Artist. Performer. Designer

The Coffee Haunt

The ever lasting journey into finding the coziest, most bohemian and trendiest coffee shops.

The process, secrets and art of making pour over coffee


Once again, I’m on the east side of the city. There is something about it that makes me think it’s frozen in time. To be honest, I will probably end up moving to this area sometime in the future. My absolute favourite place to visit while in the neighborhood is the Distillery District, a complex of 47 Victorian Industrial buildings that have been converted into an entertainment, arts and business haven. Every two steps you will find a nice restaurant, a local business, endless art galleries or a coffee shop.

While my usual choice is Balzac’s Coffee, this time I decided to explore a non-chain cafe. Located off the main streets of the distillery, in the last place you’d think to find it, is Arvo. An elegant little cafe with a total industrial design. It perfectly matches the European atmosphere of the whole district. What makes this place even cuter is the fact that they share space with a local florist. You can expect to be charmed and maybe spend some money on the beautifully potted succulents (cleverly placed) when you first step inside. On the other hand, flowers are not the only thing you would love about the place. The marble bar displaying a couple of pour-over makers instantly lets you know that they really care about their craft. Soon, you learn that, not only do they have one of the best coffees in town (Calgary’s very own Phil & Sebastian roasters), but they also host variety of events. Their concert series, live jazz nights and coffee tastings makes this place the most attractive coffee shop I’ve found so far. 

It was a cappuccino kind of day, or so I thought. While the barista was telling me how his favorite drink was the cortado, I spotted an item on the menu that I had yet to try, “pour-over coffee" (English language is so literal!). In theory the process is very simple, but in practice it requires some skill, knowledge and what we call in spanish “callo” (literally translates as “callus” but lets call it experience). It is literally the action of pouring water over ground coffee to extract its flavour into your cup.

Luckily for me, the staff and the owner were all very friendly. One of the baristas was kind enough to guide me through the whole process while making my coffee. Like the good girl I am, I took some notes. This is my explanation of the process from what I could understand.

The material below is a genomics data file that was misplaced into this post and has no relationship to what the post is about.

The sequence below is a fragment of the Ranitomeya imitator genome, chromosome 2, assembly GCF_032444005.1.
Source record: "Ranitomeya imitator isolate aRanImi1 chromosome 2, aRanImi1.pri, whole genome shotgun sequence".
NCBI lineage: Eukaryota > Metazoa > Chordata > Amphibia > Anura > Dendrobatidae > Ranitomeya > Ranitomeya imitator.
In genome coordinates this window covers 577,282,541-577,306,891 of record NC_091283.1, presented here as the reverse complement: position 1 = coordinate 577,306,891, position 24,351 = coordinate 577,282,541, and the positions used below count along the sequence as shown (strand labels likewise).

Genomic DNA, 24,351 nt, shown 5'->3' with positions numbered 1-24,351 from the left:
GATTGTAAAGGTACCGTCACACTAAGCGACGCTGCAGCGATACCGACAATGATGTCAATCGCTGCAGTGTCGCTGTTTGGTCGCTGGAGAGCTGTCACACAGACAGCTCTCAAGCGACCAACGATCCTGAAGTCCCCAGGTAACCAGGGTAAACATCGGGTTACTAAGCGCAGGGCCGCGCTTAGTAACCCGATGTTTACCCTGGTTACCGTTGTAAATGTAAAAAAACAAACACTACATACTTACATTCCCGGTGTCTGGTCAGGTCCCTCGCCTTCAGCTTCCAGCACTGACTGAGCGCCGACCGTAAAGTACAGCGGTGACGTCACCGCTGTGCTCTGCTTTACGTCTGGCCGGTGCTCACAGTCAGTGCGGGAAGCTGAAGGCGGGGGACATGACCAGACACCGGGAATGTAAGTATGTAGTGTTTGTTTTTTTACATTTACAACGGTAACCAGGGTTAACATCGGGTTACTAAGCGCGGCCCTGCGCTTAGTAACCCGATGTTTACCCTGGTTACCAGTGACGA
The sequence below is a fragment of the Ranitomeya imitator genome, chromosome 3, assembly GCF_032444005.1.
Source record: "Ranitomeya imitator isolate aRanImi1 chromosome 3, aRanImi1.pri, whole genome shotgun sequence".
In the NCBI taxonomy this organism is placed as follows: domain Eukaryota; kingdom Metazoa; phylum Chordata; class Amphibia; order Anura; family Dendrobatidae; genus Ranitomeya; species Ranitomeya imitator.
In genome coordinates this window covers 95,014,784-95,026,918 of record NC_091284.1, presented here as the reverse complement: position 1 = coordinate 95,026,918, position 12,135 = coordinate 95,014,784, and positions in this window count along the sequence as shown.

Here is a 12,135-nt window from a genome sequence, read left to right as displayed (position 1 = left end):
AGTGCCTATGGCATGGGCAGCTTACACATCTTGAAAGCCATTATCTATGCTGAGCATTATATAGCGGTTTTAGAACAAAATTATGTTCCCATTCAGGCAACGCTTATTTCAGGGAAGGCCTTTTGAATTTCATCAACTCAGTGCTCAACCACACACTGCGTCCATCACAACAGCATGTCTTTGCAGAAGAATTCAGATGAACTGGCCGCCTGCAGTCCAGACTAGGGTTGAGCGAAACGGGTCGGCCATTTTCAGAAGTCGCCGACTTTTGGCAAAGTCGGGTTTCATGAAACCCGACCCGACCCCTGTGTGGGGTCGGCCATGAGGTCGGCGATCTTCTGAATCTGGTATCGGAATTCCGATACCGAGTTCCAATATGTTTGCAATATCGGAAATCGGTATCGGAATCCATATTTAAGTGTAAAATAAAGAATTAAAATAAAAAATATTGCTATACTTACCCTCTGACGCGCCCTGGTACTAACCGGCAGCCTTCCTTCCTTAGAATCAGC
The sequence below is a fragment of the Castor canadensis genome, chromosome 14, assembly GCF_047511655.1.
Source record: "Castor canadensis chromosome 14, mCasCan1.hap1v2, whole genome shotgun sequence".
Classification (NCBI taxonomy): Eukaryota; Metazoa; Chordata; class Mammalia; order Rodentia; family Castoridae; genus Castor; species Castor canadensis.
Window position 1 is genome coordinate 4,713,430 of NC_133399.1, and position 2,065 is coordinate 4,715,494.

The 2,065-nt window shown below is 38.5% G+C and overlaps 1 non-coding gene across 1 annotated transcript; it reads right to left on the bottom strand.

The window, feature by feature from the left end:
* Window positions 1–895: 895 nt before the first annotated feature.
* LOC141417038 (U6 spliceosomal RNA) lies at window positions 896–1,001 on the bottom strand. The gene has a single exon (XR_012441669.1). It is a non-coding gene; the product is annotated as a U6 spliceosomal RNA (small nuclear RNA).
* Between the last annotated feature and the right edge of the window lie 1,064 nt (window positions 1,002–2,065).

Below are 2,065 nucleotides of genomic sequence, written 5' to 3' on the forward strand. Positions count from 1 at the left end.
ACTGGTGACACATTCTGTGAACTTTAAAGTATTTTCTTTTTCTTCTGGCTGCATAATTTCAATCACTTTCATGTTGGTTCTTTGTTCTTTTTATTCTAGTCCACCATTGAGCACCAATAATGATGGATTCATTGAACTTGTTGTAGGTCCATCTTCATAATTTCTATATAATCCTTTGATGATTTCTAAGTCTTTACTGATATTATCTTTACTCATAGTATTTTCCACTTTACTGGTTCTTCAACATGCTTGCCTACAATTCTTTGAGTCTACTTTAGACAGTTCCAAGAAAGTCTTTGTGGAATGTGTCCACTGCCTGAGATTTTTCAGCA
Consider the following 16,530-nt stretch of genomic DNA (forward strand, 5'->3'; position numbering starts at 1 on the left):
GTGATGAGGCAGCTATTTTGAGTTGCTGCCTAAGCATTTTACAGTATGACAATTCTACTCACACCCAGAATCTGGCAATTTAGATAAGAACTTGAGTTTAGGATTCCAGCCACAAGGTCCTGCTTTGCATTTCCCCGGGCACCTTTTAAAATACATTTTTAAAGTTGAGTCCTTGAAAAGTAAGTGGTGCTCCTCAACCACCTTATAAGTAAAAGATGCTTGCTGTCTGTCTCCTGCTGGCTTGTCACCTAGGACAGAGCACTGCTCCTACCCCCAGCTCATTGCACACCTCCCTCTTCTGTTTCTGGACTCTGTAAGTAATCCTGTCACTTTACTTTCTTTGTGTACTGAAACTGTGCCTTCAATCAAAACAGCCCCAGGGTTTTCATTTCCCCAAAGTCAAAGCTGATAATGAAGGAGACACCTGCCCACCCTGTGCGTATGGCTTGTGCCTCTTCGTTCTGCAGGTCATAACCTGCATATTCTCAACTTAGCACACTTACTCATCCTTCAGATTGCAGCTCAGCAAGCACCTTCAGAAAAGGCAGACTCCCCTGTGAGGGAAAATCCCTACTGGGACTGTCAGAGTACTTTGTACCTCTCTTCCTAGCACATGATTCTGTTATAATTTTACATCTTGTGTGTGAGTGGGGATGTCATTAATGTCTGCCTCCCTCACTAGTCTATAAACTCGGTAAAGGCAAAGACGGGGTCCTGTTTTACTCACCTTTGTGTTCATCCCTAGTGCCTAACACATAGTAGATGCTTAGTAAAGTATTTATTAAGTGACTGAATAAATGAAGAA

You will need

  • Grinder (preferably manual)
  • Scale
  • Paper filters
  • Gooseneck Kettle
  • Cone-shaped dripper (he used a Hario V60)
  • Timer
  • Water 


The recipe

There are many factors that can dramatically change the taste of your coffee. The grind of the coffee, the ratio of grounds-to-water and the temperature of the water are the foundation for this brewing method. He used:

  • Coarse grain (Phil & Sebastian Roast from Ethiopia)
  • A ratio of 17 to 1 ( 23gr / 391ml)
  • Hot water (90 to 96 Celsius) 


The brewing

For a newbie like me, I find this brewing method very specific. And only by experimenting can one get better results. 

  • Bring water to boil
  • Place filter on the cone and rinse it (get rid of that water)
  • Add your pre-measured ground coffee (make sure the coffee bed is level)
  • Pouring water for about 15-20 sec. (You will see bubbles, this is called “blooming”)
  • Wait for about 15-20 sec.
  • Continue pouring and waiting until done with water (always keep water level 1/2 to 3/4 full)
  • This whole process should last about around 4 mins tops.
  • Pour and enjoy!


The Secrets

Or knowledge rather. From 'how to pour the water' to the scientific explanation of 'why you have to wait in-between'.

  • Rinsing your filter gets rid of the paper flavour
  • When pouring you want to start from the center and continue circling around it (avoid the edges)
  • When you see the bubbles it means the coffee is liberating CO2 (so you have to wait for it in order for the water to soak)
  • The time you take in the whole process will determine how strong your coffee will be. (Different roastings require different times in order to get the best flavour)
  • You want to “pre-heat” your cup before serving your coffee. Pour some hot water on it and then get rid of it. (nobody wants coffee getting cold too soon)


After an amazing learning experience I am most definitely coming back to this little gem! I already have a date in mind, April 15th is their coffee tasting. Considering that they've only been around for 8 months, I can’t wait to see everything else they will offer. It is always rewarding to see someone giving so much to the community. Not only amazing products, but with full understanding of their craft and willingness to share with others. It’s been a thrill to write this one. Hope to read you all next week!